in whom we love, and meet, and know our neighbour: life in all its fullness, making all things new,
We praise and adore you.

Anthem : Vox Christi – Philip Wilby

Hymn: NEH 146 – Holy, holy holy, Lord God Almighty

Prayers of Intercession

High and holy God,
robed in majesty,
Lord of heaven and earth,
we pray that you will bring justice, faith and salvation to all peoples.
Especially we pray for those countries which are already affected by war, poverty and drought and which are ill-equipped to cope with the added pressures brought about by Coronavirus.

Silence is kept.

Lord, hear us.
Lord, graciously hear us.

You chose us in Christ to be your people
and to be the temple of your Holy Spirit;
we pray that you will fill your Church with vision and hope. Especially we pray for the worship and mission of the church, as we seek new ways of blending a continuing online presence with the gradual return towards meeting together in person.

Silence is kept.

Lord, hear us.
Lord, graciously hear us.

Your Spirit enables us to cry, ‘Abba! Father!’,
affirms that we are fellow-heirs with Christ
and pleads for us in our weakness;
we pray for all who are in need or distress.
Especially we pray for all those who have suffered illness or loss as a result of the Coronavirus epidemic.

And in the silence, we name before God those known to us.

Silence is kept.

Lord, hear us.
Lord, graciously hear us.

In the baptism and birth of Jesus,
you have opened heaven to us
and enabled us to share in your glory;
the joy of the Father, Son and Holy Spirit
from before the world was made.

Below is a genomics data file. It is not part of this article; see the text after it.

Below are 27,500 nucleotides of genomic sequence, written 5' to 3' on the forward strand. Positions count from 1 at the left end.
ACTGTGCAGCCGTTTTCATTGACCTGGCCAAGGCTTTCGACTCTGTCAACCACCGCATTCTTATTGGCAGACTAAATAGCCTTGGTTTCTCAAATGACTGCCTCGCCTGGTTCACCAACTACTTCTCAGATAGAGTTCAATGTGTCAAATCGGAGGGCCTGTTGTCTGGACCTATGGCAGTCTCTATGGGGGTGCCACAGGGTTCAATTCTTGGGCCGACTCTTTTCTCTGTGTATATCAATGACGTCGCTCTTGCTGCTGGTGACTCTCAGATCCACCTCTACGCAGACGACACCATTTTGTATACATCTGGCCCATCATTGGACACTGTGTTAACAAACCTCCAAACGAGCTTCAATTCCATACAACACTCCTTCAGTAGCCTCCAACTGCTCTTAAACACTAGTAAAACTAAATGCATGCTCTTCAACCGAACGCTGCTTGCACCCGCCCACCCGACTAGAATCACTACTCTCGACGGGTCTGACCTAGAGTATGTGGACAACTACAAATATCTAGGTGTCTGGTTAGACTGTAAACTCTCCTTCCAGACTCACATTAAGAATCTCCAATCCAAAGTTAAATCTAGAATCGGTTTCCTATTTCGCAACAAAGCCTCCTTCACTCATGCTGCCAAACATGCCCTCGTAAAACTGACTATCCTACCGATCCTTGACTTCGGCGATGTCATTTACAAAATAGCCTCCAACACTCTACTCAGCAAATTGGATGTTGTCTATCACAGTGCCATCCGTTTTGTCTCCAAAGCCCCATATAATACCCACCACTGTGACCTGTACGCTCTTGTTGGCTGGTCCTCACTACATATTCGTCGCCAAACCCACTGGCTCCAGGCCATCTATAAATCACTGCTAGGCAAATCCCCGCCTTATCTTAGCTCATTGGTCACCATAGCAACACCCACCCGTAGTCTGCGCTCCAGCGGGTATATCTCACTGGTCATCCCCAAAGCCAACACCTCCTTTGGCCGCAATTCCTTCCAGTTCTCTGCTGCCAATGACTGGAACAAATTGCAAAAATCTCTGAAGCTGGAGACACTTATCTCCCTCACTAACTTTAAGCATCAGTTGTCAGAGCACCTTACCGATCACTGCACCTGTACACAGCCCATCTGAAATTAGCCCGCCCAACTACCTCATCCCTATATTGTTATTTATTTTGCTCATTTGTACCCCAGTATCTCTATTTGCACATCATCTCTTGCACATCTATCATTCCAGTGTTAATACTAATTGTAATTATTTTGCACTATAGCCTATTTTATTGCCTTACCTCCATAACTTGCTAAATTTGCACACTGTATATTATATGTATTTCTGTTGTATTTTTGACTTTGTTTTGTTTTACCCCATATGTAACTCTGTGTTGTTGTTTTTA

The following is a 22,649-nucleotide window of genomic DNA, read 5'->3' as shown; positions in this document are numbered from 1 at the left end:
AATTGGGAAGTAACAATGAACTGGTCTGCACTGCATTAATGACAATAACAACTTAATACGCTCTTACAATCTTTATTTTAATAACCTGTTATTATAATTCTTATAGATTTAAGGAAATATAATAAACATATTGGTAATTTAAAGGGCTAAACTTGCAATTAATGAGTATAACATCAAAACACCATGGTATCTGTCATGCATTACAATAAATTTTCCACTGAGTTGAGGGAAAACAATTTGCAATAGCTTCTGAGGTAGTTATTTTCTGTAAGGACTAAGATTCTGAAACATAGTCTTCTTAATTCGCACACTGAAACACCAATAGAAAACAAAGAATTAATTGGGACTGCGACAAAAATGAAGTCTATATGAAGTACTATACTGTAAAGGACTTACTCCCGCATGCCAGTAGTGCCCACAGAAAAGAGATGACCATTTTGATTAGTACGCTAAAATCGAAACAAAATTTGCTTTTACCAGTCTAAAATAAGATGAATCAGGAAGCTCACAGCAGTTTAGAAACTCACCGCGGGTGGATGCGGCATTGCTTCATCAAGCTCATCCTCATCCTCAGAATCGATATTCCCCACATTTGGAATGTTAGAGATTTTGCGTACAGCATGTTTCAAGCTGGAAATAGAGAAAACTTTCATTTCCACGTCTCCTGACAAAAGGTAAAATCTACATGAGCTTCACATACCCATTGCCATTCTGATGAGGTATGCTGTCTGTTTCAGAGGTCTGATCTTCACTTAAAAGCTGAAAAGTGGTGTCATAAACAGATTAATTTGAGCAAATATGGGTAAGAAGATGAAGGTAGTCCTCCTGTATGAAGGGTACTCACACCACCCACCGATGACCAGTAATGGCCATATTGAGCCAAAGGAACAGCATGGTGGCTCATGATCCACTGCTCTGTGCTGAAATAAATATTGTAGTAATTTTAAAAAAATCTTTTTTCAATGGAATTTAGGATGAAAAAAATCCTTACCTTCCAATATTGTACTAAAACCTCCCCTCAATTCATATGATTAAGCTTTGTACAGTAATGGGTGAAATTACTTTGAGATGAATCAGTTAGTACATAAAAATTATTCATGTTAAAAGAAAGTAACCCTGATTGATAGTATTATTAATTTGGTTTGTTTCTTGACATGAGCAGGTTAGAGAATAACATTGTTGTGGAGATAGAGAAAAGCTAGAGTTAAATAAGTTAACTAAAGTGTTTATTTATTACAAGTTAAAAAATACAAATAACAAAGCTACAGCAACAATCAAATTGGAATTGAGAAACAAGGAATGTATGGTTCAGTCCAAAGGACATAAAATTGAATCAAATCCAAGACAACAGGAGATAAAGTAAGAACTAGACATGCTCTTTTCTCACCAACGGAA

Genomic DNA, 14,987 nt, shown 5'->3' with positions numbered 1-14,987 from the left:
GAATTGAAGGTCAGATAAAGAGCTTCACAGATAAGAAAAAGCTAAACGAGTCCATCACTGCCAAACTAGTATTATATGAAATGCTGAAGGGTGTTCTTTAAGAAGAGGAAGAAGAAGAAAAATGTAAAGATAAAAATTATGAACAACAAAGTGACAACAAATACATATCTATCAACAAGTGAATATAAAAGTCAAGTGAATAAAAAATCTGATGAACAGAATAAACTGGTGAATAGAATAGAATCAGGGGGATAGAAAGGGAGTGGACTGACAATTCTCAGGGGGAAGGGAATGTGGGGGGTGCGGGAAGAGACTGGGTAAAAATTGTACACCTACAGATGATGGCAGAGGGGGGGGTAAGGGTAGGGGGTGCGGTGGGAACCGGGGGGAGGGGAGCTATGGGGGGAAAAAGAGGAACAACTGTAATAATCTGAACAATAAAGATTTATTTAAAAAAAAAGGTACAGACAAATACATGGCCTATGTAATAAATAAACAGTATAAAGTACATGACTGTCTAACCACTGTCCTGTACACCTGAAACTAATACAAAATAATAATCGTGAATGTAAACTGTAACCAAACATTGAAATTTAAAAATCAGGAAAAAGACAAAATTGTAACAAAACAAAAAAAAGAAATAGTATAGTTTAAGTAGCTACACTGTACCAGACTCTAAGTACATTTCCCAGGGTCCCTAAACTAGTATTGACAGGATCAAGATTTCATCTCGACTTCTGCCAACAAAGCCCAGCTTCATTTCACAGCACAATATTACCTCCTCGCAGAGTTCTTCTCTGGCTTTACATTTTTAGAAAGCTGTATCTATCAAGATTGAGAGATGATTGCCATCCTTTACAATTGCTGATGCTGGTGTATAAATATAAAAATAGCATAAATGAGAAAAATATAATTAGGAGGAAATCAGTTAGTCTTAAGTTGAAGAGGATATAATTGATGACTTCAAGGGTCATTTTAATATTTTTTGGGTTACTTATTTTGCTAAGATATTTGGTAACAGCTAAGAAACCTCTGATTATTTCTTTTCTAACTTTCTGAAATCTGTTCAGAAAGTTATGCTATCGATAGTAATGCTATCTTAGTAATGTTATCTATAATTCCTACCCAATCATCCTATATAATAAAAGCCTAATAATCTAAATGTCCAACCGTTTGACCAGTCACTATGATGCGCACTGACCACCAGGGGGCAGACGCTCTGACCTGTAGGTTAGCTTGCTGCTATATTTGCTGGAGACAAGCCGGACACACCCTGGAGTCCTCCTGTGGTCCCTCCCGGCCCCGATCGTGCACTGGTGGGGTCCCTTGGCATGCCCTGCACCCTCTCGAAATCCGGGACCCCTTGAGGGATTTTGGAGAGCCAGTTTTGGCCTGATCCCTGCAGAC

May your whole Church, living and departed, come to a joyful resurrection in your city of light.

Silence is kept.

Lord, hear us.
Lord, graciously hear us.

To finish, we say  The Grace

The grace of our Lord Jesus Christ, and the love of God,
and the fellowship of the Holy Spirit, be with us all evermore.

Part four, the final instalment, of Rev Derek Akker’s Prayers from my Teens. Prayers for Life was Derek’s first prayer book – a book that offered adventure, a radical departure from the prayers he was used to hearing… read on for this final instalment.

Keep Hope

In his own inimitable style Michel Quoist faces the hard reality of death and he is not shy about bringing his raw feelings or confronting the Lord in prayer. He begins his prayer entitled ‘My friend died last night, Lord’ with a simple statement that ‘It is God’s will that each of his children is born, lives and dies. But we should all die a ‘natural’ death at the end of our lives. Premature death from accidents or illness are not God’s doing, nor are they ‘the will of God’ any more that just a matter of luck,’ He sees these premature deaths as a consequence of how we exercise our freedom and how we exercise our responsibility of ourselves and others. Incurable illnesses are often down to how we treat our own bodies and the lack of cures is down to the need to divert monies, intelligence and energy from ‘inventing way of killing each other to finding ways ….to protect life and bring it to its full potential’. A point reinforced by Bill Gates in an interview with the BBC broadcast on Easter Day morning. Bill Gates warned 5 years ago that the world was not in a good position to face a pandemic and was critical at the funding of military resources and the lack of funding of research to protect the world from pandemics.